date: 2004 Dec;42(12):699-706
author: Biering-Sorensen F.
publication: Spinal Cord.
A cross-sectional survey with retrospective data.
Follow-up information on the use of mobility aids and transportation possibilities in a chronic traumatic spinal cord injury (SCI) population.
Clinic for Para- and Tetraplegia at Rigshospitalet, University hospital, Denmark (CPT). The uptake area is East Denmark with a population of 2.5 million inhabitants.
Survey on date of birth, gender, time of SCI, cause of SCI, neurological level and functional classification from medical files were combined with information concerning mobility aids and transport possibilities at the time of follow-up from a mailed questionnaire.
Individuals with traumatic SCI before 1 January 1991 were still in regular follow-up at CPT, and with sufficient medical record. A total of 279 were included, out of which 236 answered the questionnaire. Of the 193 men and 43 women injured from 1956 to 1990 the response rate was 84.6%. Age at the time of follow-up was 50.5 years in mean, and follow-up time was 24.1 years in mean. In all, 126 were paraplegic and 110 tetraplegic. Responders and nonresponders were comparable.
In all, 3.4% used no special mobility aids at all. In total, 49 used crutches or rolling walkers and 26 lower extremities bracing, but mostly in combination with a wheelchair. Standing frame and stand-up wheelchair were used by men only. Manual wheelchair was used by 83.5% and electrical wheelchair by 27%, and the latter more by the tetraplegics. In all, 9.3% had neither a manual nor an electrical wheelchair. Overall, 86.4% had a passenger van or another car. Women used a car less often. Passenger vans were more often used by tetraplegics.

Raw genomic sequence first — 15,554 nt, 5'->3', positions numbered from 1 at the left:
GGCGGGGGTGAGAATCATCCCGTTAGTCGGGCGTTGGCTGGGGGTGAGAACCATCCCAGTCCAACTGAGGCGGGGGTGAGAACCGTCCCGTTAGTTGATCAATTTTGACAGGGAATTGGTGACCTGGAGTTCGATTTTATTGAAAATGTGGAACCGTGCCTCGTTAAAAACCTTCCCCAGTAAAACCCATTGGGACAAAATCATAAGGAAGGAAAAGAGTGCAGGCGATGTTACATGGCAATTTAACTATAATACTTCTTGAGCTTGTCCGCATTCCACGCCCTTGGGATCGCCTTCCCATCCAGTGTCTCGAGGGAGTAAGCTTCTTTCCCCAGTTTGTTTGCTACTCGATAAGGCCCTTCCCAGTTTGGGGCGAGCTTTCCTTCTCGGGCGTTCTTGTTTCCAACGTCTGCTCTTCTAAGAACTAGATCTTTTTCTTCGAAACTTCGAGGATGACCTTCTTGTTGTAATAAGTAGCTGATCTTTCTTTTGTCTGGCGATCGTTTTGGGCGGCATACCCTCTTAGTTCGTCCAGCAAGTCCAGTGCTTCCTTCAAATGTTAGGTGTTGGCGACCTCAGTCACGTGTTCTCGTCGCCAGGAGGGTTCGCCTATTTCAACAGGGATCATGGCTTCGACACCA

Nearly all SCI participants had mobility aids of some sort, and 90.7% had either a manual or an electrical wheelchair or both. Most had a passenger van or another type of car for transportation. These facilities are important for the individuals to obtain an independent living.
date: 2015 Jun;38(2):162-6.
author: Taveggia G.
publication: Int. J Rhabil Res.
The aim of this study is to evaluate the effects of verticalization with or without combined movement of the lower limbs in patients in a vegetative state or a minimally conscious state. In particular, we aimed to study whether, in the group with combined movement, there was better tolerance to verticalization. This was a randomized trial conducted in a neurorehabilitation hospital. Twelve patients with vegetative state and minimally conscious state 3-18 months after acute acquired brain injuries were included. Patients were randomized into A and B treatment groups. Study group A underwent verticalization with a tilt table at 65° and movimentation of the lower limbs with a robotic system for 30 min three times a week for 24 sessions. Control group B underwent the same rehabilitation treatment, with a robotic verticalization system, but an inactive lower-limb movement system. Systolic and diastolic blood pressure and heart rate were determined. Robotic movement of the lower limbs can reduce the occurrence of orthostatic hypotension in hemodynamically unstable patients. Despite the small number of patients involved (only eight patients completed the trial), our results indicate that blood pressures and heart rate can be stabilized better (with) by treatment with passive leg movements in hemodynamically unstable patients.